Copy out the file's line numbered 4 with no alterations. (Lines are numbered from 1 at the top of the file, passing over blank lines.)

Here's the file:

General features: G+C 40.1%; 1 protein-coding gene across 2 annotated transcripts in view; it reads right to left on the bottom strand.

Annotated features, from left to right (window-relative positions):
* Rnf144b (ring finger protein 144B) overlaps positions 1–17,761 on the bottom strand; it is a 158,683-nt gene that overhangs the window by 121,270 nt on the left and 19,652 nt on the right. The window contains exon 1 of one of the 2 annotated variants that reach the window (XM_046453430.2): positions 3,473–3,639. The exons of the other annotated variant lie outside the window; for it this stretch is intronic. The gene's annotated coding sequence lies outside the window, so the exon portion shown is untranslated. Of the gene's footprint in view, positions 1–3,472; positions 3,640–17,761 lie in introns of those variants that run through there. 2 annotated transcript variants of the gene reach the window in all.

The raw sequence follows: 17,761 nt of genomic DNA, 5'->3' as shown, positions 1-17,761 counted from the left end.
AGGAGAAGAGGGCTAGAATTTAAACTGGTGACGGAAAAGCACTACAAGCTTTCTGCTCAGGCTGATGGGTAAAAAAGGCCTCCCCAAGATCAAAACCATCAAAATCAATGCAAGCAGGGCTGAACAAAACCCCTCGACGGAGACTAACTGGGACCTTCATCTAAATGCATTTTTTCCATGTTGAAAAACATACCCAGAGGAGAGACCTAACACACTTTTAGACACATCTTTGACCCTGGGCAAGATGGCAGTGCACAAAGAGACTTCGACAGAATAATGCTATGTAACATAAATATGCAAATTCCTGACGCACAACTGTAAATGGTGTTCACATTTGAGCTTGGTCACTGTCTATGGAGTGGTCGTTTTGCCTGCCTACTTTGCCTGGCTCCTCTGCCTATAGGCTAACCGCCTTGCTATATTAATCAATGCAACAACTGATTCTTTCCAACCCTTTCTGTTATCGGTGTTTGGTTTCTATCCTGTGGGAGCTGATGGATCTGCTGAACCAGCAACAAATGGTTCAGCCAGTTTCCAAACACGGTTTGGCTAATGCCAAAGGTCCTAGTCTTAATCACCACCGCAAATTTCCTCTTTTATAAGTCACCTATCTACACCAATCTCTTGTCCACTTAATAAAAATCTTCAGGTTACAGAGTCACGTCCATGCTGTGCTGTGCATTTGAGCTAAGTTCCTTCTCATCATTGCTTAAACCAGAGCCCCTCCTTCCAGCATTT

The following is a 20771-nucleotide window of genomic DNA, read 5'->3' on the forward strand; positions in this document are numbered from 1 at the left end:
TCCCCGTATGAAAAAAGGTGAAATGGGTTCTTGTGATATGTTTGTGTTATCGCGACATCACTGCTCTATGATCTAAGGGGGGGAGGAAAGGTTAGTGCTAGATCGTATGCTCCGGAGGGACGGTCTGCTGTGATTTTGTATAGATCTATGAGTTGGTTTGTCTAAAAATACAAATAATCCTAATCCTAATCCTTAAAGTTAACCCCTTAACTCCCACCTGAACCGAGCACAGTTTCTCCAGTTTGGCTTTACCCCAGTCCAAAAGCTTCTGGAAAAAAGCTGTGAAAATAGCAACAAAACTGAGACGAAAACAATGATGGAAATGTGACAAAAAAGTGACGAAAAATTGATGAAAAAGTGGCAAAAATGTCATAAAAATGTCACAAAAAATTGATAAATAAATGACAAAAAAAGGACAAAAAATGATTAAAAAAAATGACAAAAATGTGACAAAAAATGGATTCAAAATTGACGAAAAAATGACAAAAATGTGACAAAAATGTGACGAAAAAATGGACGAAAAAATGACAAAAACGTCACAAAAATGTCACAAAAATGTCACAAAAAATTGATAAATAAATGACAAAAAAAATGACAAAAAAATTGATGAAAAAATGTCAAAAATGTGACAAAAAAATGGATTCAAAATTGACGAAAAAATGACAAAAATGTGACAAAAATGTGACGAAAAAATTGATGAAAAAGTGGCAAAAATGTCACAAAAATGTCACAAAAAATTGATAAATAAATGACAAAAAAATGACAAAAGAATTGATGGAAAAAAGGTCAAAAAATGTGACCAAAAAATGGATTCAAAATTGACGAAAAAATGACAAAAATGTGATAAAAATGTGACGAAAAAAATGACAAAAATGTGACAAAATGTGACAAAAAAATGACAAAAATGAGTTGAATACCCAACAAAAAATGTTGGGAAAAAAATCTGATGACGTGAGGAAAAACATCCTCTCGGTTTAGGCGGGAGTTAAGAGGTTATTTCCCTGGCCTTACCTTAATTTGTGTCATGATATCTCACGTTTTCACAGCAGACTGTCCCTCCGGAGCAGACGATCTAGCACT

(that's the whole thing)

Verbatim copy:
The raw sequence follows: 17,761 nt of genomic DNA, 5'->3' as shown, positions 1-17,761 counted from the left end.